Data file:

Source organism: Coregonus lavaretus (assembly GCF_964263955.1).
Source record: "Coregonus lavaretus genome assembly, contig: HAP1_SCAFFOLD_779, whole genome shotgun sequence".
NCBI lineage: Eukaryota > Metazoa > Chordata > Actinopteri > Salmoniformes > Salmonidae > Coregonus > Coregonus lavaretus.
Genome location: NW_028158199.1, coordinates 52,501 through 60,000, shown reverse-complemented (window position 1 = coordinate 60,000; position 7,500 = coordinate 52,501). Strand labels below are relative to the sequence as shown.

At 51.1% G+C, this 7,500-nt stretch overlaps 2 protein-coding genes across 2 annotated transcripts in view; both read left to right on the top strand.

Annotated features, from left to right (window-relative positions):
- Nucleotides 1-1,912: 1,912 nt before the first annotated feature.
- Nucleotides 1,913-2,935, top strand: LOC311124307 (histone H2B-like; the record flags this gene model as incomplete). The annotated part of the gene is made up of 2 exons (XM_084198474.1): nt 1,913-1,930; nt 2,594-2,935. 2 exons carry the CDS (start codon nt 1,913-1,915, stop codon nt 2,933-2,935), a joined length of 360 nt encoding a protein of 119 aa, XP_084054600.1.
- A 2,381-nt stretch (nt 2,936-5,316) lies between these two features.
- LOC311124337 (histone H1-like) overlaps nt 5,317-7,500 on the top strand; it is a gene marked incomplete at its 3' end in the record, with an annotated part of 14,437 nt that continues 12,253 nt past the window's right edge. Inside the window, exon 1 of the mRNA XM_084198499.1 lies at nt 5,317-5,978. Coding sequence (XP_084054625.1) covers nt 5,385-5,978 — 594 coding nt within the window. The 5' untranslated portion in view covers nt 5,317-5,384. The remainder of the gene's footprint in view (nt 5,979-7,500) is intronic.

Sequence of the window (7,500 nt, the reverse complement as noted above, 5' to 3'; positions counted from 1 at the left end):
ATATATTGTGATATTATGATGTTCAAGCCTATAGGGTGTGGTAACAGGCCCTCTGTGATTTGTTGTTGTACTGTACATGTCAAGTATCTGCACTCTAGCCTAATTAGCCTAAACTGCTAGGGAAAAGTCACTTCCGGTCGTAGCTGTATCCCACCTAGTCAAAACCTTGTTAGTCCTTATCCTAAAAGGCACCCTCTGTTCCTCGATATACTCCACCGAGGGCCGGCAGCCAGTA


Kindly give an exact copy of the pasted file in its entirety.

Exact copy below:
Source organism: Coregonus lavaretus (assembly GCF_964263955.1).
Source record: "Coregonus lavaretus genome assembly, contig: HAP1_SCAFFOLD_779, whole genome shotgun sequence".
NCBI lineage: Eukaryota > Metazoa > Chordata > Actinopteri > Salmoniformes > Salmonidae > Coregonus > Coregonus lavaretus.
Genome location: NW_028158199.1, coordinates 52,501 through 60,000, shown reverse-complemented (window position 1 = coordinate 60,000; position 7,500 = coordinate 52,501). Strand labels below are relative to the sequence as shown.

At 51.1% G+C, this 7,500-nt stretch overlaps 2 protein-coding genes across 2 annotated transcripts in view; both read left to right on the top strand.

Annotated features, from left to right (window-relative positions):
- Nucleotides 1-1,912: 1,912 nt before the first annotated feature.
- Nucleotides 1,913-2,935, top strand: LOC311124307 (histone H2B-like; the record flags this gene model as incomplete). The annotated part of the gene is made up of 2 exons (XM_084198474.1): nt 1,913-1,930; nt 2,594-2,935. 2 exons carry the CDS (start codon nt 1,913-1,915, stop codon nt 2,933-2,935), a joined length of 360 nt encoding a protein of 119 aa, XP_084054600.1.
- A 2,381-nt stretch (nt 2,936-5,316) lies between these two features.
- LOC311124337 (histone H1-like) overlaps nt 5,317-7,500 on the top strand; it is a gene marked incomplete at its 3' end in the record, with an annotated part of 14,437 nt that continues 12,253 nt past the window's right edge. Inside the window, exon 1 of the mRNA XM_084198499.1 lies at nt 5,317-5,978. Coding sequence (XP_084054625.1) covers nt 5,385-5,978 — 594 coding nt within the window. The 5' untranslated portion in view covers nt 5,317-5,384. The remainder of the gene's footprint in view (nt 5,979-7,500) is intronic.

Sequence of the window (7,500 nt, the reverse complement as noted above, 5' to 3'; positions counted from 1 at the left end):
ATATATTGTGATATTATGATGTTCAAGCCTATAGGGTGTGGTAACAGGCCCTCTGTGATTTGTTGTTGTACTGTACATGTCAAGTATCTGCACTCTAGCCTAATTAGCCTAAACTGCTAGGGAAAAGTCACTTCCGGTCGTAGCTGTATCCCACCTAGTCAAAACCTTGTTAGTCCTTATCCTAAAAGGCACCCTCTGTTCCTCGATATACTCCACCGAGGGCCGGCAGCCAGTA